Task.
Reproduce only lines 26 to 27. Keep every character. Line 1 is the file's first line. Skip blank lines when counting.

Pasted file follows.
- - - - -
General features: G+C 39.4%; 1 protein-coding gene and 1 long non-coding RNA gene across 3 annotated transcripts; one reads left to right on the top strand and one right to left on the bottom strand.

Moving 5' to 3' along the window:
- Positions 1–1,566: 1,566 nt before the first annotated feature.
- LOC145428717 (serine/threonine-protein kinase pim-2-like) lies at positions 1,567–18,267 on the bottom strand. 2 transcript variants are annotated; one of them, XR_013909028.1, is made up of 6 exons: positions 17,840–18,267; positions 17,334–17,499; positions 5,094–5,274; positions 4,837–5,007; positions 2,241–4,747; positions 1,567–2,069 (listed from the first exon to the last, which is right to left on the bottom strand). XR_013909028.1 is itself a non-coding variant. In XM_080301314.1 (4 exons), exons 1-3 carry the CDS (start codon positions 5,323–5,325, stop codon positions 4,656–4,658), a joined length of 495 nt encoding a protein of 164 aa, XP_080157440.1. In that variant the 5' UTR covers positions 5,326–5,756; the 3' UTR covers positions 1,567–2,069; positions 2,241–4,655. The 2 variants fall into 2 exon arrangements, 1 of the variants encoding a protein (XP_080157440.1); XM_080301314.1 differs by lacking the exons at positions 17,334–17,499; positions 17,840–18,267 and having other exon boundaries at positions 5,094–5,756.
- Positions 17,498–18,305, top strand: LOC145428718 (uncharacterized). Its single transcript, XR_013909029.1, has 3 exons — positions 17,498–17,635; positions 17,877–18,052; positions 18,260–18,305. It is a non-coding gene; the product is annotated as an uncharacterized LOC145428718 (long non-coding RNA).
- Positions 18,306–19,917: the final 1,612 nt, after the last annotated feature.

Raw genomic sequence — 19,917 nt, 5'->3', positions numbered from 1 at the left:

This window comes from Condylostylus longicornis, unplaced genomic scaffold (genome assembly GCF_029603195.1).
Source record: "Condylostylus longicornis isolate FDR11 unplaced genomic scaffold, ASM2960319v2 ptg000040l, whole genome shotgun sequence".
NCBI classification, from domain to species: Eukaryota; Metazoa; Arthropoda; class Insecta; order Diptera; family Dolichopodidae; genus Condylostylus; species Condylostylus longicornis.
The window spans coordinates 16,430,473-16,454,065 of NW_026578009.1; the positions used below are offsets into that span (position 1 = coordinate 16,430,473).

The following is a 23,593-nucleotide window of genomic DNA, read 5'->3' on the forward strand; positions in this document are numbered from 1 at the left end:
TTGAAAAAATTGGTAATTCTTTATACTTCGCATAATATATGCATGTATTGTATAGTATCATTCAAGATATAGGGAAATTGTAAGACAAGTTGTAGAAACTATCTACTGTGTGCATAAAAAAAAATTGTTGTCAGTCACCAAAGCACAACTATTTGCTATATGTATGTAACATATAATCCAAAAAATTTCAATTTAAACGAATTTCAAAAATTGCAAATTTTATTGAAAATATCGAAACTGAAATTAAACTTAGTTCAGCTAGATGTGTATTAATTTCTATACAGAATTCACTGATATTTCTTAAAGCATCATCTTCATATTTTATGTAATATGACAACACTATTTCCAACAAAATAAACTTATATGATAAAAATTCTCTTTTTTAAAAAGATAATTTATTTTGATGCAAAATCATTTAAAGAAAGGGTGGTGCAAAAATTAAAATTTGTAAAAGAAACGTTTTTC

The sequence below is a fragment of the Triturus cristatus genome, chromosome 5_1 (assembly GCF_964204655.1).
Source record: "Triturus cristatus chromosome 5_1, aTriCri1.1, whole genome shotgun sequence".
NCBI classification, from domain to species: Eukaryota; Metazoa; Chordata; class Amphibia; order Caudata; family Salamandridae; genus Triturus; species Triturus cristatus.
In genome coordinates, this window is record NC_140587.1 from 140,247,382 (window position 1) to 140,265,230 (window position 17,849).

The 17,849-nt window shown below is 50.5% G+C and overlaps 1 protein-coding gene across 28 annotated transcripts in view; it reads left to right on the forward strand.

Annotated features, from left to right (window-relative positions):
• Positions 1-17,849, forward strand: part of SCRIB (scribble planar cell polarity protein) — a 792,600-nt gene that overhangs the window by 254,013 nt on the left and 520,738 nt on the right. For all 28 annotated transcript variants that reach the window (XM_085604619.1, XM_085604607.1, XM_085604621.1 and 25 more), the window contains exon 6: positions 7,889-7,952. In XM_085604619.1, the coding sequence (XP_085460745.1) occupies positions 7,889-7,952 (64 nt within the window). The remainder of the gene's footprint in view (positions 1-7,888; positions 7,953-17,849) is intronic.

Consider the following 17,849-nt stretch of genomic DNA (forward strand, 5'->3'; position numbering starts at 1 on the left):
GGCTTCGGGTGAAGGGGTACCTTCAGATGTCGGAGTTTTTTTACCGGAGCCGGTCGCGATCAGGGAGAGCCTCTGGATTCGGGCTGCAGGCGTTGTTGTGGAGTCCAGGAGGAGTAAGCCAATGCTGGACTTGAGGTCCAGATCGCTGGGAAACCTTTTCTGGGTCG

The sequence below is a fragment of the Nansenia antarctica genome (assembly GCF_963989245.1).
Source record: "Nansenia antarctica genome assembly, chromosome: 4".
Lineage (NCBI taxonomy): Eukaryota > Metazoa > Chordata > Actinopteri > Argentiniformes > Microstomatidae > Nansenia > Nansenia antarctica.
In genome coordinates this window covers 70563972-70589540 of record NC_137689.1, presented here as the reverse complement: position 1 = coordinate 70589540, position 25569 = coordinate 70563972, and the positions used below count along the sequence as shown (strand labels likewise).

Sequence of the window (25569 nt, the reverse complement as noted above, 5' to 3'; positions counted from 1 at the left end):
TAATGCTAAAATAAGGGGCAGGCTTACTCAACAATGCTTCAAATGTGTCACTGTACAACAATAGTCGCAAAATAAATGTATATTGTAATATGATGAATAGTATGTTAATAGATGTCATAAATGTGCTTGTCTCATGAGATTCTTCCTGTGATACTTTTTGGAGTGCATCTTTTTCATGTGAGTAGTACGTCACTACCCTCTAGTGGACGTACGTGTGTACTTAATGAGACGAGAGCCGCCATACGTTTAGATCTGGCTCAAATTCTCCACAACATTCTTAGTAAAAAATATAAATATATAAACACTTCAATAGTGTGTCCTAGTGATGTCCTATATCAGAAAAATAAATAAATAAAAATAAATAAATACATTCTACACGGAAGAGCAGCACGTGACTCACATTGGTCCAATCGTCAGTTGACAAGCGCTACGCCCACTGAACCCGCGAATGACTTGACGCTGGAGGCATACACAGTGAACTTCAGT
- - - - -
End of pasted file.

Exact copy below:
In genome coordinates this window covers 70563972-70589540 of record NC_137689.1, presented here as the reverse complement: position 1 = coordinate 70589540, position 25569 = coordinate 70563972, and the positions used below count along the sequence as shown (strand labels likewise).

Sequence of the window (25569 nt, the reverse complement as noted above, 5' to 3'; positions counted from 1 at the left end):